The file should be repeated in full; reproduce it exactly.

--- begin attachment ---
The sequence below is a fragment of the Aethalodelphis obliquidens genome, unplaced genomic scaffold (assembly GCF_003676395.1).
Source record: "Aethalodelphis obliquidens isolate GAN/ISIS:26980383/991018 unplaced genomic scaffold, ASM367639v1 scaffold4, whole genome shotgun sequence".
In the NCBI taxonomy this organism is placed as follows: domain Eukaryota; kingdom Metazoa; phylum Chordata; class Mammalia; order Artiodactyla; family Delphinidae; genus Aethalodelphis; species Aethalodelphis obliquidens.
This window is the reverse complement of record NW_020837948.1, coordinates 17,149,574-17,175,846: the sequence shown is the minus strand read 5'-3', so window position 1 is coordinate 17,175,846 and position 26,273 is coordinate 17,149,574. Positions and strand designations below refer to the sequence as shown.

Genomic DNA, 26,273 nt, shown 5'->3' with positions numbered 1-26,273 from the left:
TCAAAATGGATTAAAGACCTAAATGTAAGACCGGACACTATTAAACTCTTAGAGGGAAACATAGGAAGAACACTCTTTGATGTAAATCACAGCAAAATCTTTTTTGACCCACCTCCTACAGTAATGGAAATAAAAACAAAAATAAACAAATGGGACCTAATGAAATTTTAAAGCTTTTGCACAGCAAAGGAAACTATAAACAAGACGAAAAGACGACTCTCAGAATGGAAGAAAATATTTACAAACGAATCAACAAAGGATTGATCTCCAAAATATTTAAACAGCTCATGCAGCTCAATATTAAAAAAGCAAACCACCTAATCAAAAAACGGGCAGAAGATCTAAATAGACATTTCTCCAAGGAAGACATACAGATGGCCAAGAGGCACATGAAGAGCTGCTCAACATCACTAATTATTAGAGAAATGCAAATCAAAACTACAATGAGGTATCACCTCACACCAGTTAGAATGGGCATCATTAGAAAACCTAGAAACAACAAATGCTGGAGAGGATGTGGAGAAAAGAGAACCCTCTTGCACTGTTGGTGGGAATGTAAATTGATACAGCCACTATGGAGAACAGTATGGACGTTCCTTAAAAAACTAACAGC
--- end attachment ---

The sequence below is a fragment of the Aethalodelphis obliquidens genome, unplaced genomic scaffold (assembly GCF_003676395.1).
Source record: "Aethalodelphis obliquidens isolate GAN/ISIS:26980383/991018 unplaced genomic scaffold, ASM367639v1 scaffold4, whole genome shotgun sequence".
In the NCBI taxonomy this organism is placed as follows: domain Eukaryota; kingdom Metazoa; phylum Chordata; class Mammalia; order Artiodactyla; family Delphinidae; genus Aethalodelphis; species Aethalodelphis obliquidens.
This window is the reverse complement of record NW_020837948.1, coordinates 17,149,574-17,175,846: the sequence shown is the minus strand read 5'-3', so window position 1 is coordinate 17,175,846 and position 26,273 is coordinate 17,149,574. Positions and strand designations below refer to the sequence as shown.

Genomic DNA, 26,273 nt, shown 5'->3' with positions numbered 1-26,273 from the left:
TCAAAATGGATTAAAGACCTAAATGTAAGACCGGACACTATTAAACTCTTAGAGGGAAACATAGGAAGAACACTCTTTGATGTAAATCACAGCAAAATCTTTTTTGACCCACCTCCTACAGTAATGGAAATAAAAACAAAAATAAACAAATGGGACCTAATGAAATTTTAAAGCTTTTGCACAGCAAAGGAAACTATAAACAAGACGAAAAGACGACTCTCAGAATGGAAGAAAATATTTACAAACGAATCAACAAAGGATTGATCTCCAAAATATTTAAACAGCTCATGCAGCTCAATATTAAAAAAGCAAACCACCTAATCAAAAAACGGGCAGAAGATCTAAATAGACATTTCTCCAAGGAAGACATACAGATGGCCAAGAGGCACATGAAGAGCTGCTCAACATCACTAATTATTAGAGAAATGCAAATCAAAACTACAATGAGGTATCACCTCACACCAGTTAGAATGGGCATCATTAGAAAACCTAGAAACAACAAATGCTGGAGAGGATGTGGAGAAAAGAGAACCCTCTTGCACTGTTGGTGGGAATGTAAATTGATACAGCCACTATGGAGAACAGTATGGACGTTCCTTAAAAAACTAACAGC